Polytron's amalgamation of 2 and 3 dimensions brilliantly combines nostalgia and ingenuity into an experimentation of spatial logic
"Reality is perception, perception is subjective" muses a character in FEZ’s opening village. Right from the outset Polytron’s idiosyncratic puzzle-platformer debut makes its thematic underpinnings perfectly clear. FEZ is a game about shifting paradigms, specifically, that of the perceived relationship between 2 and 3 dimensional space. But even more so FEZ is a love letter to the history of videogames themselves, looking back with a nostalgic eye for the unfettered simplicity and joyful discovery of those pre-3D designs, and nurturing them into that 3rd dimension more naturally than the 90’s ever did. In many ways FEZ feels like a missing link in the evolutionary history of videogames.
You awaken as Gomez, an oval headed sprite who is briskly summoned to the top of his 2D village. One quick encounter with a mysterious fez adorned old man, followed by one with a giant golden cube and Gomez is granted his own magical fez, giving him perception of the 3rd dimension. Some fiddling from Gomez fragments this monolithic cube into pieces, threatening the very fabric of his existence and it is up to you to find the pieces, re-assemble the cube and save the world.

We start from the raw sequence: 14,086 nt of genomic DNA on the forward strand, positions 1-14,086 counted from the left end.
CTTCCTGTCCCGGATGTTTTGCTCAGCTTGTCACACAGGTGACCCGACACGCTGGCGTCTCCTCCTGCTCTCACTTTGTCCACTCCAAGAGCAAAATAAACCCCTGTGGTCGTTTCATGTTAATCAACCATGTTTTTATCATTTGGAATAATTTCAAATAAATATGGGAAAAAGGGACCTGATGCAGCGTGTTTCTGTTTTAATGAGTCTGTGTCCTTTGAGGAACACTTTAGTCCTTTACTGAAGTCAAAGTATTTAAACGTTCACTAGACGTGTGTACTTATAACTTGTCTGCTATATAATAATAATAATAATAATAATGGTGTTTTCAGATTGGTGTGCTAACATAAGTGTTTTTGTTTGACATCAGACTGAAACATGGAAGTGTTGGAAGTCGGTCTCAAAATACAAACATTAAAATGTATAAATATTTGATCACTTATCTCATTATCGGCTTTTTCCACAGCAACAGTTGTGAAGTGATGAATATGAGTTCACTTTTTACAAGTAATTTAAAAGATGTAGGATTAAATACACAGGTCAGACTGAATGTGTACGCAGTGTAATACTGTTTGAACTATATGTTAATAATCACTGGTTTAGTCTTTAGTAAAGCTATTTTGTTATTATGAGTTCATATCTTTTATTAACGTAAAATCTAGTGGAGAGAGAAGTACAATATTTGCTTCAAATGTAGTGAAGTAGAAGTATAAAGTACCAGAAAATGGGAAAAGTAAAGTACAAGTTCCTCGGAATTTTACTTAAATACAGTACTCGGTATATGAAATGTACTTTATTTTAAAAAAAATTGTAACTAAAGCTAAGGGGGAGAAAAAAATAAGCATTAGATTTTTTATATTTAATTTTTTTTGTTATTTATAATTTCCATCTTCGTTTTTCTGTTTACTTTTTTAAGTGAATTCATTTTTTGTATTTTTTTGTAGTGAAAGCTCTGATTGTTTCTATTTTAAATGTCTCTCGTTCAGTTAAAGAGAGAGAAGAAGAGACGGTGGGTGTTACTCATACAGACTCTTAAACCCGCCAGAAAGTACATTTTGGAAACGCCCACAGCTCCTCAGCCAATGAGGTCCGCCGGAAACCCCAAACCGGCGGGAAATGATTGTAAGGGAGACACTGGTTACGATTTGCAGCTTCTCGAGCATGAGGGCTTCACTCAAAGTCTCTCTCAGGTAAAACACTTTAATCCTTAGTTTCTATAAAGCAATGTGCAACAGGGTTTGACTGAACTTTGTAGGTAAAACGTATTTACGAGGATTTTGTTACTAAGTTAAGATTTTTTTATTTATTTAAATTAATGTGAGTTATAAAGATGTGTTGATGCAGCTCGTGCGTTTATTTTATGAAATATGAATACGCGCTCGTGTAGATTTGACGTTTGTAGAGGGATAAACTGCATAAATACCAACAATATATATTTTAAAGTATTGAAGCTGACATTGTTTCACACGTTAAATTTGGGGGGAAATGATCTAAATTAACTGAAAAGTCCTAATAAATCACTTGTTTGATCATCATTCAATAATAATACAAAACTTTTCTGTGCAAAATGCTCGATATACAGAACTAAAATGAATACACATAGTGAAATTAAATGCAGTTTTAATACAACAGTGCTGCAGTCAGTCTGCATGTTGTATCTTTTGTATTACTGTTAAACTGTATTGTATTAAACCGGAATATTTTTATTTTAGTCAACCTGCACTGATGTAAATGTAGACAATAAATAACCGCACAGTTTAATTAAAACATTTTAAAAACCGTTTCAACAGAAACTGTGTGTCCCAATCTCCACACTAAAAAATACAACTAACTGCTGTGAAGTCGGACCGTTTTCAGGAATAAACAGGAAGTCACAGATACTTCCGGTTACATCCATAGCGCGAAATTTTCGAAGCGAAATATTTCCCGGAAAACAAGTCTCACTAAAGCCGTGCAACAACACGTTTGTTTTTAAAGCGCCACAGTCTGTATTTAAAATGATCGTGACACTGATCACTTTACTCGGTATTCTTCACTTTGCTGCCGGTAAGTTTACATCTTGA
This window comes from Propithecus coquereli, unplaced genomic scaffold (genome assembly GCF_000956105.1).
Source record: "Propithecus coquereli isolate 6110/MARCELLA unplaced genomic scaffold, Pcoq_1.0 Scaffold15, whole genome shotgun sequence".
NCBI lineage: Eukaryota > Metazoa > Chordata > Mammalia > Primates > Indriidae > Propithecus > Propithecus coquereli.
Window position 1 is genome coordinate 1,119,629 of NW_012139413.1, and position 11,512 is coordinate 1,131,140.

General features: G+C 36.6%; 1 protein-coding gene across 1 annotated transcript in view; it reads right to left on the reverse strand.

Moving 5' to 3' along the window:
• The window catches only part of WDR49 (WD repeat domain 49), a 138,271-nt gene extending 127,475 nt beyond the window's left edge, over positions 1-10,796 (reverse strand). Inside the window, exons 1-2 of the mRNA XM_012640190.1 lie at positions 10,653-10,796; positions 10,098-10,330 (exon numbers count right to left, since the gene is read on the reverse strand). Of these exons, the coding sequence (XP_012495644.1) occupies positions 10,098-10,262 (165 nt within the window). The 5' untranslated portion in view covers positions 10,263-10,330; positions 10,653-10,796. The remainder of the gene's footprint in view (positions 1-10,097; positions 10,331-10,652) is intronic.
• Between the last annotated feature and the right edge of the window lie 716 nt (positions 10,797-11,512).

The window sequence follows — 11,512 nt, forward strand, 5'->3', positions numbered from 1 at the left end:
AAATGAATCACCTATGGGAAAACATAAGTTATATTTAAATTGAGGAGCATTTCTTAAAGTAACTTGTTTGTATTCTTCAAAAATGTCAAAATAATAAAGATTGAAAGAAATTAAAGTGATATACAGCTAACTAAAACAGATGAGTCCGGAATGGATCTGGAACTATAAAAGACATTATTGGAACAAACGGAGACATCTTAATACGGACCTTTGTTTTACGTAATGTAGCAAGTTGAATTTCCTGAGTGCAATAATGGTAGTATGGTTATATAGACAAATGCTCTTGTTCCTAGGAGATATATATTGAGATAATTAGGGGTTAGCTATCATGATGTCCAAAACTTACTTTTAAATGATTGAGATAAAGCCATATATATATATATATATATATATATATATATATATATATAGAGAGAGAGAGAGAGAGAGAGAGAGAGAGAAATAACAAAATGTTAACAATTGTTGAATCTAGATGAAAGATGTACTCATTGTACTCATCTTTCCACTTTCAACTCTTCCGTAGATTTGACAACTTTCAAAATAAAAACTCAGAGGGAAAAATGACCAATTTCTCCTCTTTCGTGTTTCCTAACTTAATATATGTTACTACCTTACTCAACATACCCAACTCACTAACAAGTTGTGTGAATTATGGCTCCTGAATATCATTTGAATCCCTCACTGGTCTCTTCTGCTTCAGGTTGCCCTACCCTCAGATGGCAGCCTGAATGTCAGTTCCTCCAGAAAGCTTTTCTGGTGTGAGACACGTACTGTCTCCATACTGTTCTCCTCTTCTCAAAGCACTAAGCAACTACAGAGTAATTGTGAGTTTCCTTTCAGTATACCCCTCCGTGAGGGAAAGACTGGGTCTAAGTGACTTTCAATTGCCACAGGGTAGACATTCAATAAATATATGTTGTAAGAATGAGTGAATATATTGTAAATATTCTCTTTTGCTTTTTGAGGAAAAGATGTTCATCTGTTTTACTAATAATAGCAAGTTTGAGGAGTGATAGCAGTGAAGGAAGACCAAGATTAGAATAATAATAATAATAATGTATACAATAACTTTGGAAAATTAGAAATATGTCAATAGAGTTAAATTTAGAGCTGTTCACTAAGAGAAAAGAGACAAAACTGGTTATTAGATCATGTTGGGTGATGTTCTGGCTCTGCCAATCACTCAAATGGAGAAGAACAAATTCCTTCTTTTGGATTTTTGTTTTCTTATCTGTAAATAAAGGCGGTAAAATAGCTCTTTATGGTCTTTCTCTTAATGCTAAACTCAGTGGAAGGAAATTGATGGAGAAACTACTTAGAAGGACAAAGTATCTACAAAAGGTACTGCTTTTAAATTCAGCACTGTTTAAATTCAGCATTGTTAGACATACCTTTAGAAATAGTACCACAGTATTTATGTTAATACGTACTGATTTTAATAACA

It’s a threadbare premise for a blatant collect-a-thon and yet, like the greatest of platformers, FEZ’s gameplay is the real motivation to explore its every inch. Polytron have spliced the DNA of an ordinary platformer with a perspective shifting chromosome, genetically engineering an optically illusive puzzle-platformer hybrid. Much like the Escher inspired Echochrome, FEZ is based upon a false logic: Everything within its world has a 3 dimensional relationship, yet your visual orientation is limited to four isometric perspectives on a horizontal plain. Each of these perspectives appears as if 2D due to the cubism of its graphical construction, and with that 3rd dimension imperceptible, the logic of the 2D image takes over.
Describing FEZ’s spatial reasoning can easily sound obtuse, like an overly complex Paper Mario or Crush. But what could have quickly expanded into a mind boggling conundrum of control is introduced gradually with such elegant coherence that it soon becomes as much an acceptable part of videogame logic as hopping between platforms. A flick of the triggers smoothly switches between perspectives, revealing hidden ledges, stitching together a staircase out of once unrelated structures or bridging the gap between distant objects.